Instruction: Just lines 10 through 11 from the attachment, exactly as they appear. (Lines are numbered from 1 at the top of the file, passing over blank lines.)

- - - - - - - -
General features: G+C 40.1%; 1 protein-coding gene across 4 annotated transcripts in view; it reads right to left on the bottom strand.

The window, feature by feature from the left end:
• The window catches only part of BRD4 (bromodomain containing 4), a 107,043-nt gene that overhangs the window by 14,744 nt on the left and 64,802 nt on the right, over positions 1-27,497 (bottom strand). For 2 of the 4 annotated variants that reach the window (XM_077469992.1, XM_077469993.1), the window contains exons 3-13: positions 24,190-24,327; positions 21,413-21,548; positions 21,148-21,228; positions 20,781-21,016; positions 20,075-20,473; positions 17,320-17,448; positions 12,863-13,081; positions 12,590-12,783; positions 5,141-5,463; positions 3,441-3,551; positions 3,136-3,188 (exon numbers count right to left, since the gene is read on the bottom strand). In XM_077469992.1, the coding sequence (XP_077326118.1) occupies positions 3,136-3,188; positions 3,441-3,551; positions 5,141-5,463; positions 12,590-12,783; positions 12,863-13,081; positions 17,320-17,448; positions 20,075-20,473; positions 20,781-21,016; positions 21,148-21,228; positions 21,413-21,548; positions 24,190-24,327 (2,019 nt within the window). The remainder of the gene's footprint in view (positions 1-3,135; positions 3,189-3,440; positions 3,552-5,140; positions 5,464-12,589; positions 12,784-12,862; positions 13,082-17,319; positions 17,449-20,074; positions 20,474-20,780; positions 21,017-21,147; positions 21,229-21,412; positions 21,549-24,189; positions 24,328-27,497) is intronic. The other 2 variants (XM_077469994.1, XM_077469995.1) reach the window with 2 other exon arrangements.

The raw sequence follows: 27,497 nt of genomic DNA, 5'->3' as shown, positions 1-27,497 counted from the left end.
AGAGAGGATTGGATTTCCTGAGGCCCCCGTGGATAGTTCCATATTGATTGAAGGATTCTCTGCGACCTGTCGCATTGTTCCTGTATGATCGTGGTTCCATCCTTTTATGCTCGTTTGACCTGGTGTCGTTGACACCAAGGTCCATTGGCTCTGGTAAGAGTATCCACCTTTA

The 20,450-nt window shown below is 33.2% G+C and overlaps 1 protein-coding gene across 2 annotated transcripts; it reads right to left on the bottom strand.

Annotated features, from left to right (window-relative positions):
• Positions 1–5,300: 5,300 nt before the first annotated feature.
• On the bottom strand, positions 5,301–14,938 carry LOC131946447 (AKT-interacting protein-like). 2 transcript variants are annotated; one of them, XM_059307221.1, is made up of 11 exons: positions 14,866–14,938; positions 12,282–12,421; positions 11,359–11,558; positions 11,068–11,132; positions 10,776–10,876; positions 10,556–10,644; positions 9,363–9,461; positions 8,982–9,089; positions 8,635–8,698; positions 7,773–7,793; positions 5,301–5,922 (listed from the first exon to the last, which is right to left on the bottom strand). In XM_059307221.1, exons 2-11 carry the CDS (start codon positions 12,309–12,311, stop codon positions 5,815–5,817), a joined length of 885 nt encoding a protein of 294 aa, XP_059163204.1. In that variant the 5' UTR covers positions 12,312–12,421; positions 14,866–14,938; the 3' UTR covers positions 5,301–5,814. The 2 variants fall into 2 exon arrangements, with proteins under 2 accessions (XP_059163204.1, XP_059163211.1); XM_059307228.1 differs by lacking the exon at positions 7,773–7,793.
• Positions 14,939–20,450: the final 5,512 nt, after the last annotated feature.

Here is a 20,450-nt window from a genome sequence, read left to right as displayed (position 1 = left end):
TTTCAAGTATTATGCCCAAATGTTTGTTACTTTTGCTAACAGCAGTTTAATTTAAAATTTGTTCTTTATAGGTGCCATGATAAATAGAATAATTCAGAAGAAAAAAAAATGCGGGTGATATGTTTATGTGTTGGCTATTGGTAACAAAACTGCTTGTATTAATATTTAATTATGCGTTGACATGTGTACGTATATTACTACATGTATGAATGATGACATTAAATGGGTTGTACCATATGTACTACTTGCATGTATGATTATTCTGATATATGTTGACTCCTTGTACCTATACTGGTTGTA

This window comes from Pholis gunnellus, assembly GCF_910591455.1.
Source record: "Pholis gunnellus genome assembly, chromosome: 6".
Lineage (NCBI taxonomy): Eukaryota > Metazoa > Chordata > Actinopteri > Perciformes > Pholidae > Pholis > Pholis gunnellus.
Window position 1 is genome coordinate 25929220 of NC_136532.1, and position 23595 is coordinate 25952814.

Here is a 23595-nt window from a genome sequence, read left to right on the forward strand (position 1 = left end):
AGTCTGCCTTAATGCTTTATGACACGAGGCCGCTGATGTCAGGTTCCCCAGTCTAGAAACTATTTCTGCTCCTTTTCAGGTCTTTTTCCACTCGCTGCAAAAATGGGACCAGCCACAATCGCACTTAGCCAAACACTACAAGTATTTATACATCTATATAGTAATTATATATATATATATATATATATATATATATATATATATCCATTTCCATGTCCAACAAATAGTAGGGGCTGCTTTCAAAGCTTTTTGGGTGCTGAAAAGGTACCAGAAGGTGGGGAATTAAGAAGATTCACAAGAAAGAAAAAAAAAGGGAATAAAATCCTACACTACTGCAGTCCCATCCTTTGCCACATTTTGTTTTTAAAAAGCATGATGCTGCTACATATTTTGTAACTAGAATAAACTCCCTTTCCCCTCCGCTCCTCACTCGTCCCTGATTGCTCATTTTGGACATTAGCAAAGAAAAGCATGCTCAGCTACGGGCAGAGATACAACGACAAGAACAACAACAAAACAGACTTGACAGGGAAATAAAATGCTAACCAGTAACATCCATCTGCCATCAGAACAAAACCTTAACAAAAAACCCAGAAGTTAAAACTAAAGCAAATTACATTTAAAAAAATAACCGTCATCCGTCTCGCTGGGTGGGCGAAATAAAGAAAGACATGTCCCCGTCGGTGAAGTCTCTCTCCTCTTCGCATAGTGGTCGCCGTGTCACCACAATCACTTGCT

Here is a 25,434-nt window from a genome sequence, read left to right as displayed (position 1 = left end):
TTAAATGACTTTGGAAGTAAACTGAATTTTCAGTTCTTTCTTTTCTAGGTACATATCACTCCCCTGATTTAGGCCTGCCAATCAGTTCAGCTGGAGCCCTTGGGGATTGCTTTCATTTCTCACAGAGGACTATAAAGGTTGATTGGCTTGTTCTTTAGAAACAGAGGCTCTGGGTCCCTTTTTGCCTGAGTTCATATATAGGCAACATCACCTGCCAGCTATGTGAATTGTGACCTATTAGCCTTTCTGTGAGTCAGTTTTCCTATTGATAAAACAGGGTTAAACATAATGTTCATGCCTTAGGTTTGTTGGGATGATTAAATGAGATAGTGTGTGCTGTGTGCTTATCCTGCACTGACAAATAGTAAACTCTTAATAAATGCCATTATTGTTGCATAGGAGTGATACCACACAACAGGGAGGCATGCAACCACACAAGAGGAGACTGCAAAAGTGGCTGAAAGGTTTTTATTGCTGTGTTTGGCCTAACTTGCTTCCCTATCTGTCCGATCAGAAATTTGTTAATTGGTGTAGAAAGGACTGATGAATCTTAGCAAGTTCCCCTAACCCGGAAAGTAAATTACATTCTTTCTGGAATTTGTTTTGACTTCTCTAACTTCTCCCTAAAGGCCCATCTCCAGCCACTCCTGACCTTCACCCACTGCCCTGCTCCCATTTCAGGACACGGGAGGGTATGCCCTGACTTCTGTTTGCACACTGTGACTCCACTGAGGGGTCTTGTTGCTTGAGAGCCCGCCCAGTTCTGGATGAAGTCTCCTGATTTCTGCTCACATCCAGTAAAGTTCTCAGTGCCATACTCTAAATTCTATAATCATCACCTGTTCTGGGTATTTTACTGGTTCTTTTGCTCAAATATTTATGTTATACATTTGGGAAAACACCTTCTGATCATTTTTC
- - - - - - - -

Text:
• Positions 14,939–20,450: the final 5,512 nt, after the last annotated feature.

Here is a 20,450-nt window from a genome sequence, read left to right as displayed (position 1 = left end):